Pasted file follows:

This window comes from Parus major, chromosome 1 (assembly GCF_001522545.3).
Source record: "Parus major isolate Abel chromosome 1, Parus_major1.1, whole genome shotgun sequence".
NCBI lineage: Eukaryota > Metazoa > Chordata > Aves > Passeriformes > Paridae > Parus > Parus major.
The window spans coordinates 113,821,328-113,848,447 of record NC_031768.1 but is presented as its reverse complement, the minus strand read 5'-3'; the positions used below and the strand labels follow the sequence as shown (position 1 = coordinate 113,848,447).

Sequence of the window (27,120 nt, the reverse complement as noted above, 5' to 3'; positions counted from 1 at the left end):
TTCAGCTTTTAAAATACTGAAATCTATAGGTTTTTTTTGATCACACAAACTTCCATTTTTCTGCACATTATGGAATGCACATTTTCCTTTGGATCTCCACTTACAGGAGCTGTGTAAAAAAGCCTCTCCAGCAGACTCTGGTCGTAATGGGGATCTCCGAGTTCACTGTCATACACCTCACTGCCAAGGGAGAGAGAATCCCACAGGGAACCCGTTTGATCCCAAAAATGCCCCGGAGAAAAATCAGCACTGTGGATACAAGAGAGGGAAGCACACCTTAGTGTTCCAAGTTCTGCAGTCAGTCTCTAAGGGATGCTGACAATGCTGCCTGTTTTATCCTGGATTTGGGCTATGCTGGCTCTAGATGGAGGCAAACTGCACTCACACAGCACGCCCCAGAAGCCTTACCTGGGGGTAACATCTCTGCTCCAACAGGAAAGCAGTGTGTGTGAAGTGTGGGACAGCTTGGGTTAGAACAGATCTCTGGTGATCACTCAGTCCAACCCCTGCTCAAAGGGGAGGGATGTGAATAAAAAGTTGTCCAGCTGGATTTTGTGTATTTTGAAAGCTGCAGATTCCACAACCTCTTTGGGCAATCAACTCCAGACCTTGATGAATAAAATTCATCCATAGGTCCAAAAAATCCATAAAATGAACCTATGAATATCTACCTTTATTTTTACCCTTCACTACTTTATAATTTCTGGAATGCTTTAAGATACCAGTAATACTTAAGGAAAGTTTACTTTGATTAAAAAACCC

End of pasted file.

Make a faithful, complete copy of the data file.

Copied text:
This window comes from Parus major, chromosome 1 (assembly GCF_001522545.3).
Source record: "Parus major isolate Abel chromosome 1, Parus_major1.1, whole genome shotgun sequence".
NCBI lineage: Eukaryota > Metazoa > Chordata > Aves > Passeriformes > Paridae > Parus > Parus major.
The window spans coordinates 113,821,328-113,848,447 of record NC_031768.1 but is presented as its reverse complement, the minus strand read 5'-3'; the positions used below and the strand labels follow the sequence as shown (position 1 = coordinate 113,848,447).

Sequence of the window (27,120 nt, the reverse complement as noted above, 5' to 3'; positions counted from 1 at the left end):
TTCAGCTTTTAAAATACTGAAATCTATAGGTTTTTTTTGATCACACAAACTTCCATTTTTCTGCACATTATGGAATGCACATTTTCCTTTGGATCTCCACTTACAGGAGCTGTGTAAAAAAGCCTCTCCAGCAGACTCTGGTCGTAATGGGGATCTCCGAGTTCACTGTCATACACCTCACTGCCAAGGGAGAGAGAATCCCACAGGGAACCCGTTTGATCCCAAAAATGCCCCGGAGAAAAATCAGCACTGTGGATACAAGAGAGGGAAGCACACCTTAGTGTTCCAAGTTCTGCAGTCAGTCTCTAAGGGATGCTGACAATGCTGCCTGTTTTATCCTGGATTTGGGCTATGCTGGCTCTAGATGGAGGCAAACTGCACTCACACAGCACGCCCCAGAAGCCTTACCTGGGGGTAACATCTCTGCTCCAACAGGAAAGCAGTGTGTGTGAAGTGTGGGACAGCTTGGGTTAGAACAGATCTCTGGTGATCACTCAGTCCAACCCCTGCTCAAAGGGGAGGGATGTGAATAAAAAGTTGTCCAGCTGGATTTTGTGTATTTTGAAAGCTGCAGATTCCACAACCTCTTTGGGCAATCAACTCCAGACCTTGATGAATAAAATTCATCCATAGGTCCAAAAAATCCATAAAATGAACCTATGAATATCTACCTTTATTTTTACCCTTCACTACTTTATAATTTCTGGAATGCTTTAAGATACCAGTAATACTTAAGGAAAGTTTACTTTGATTAAAAAACCC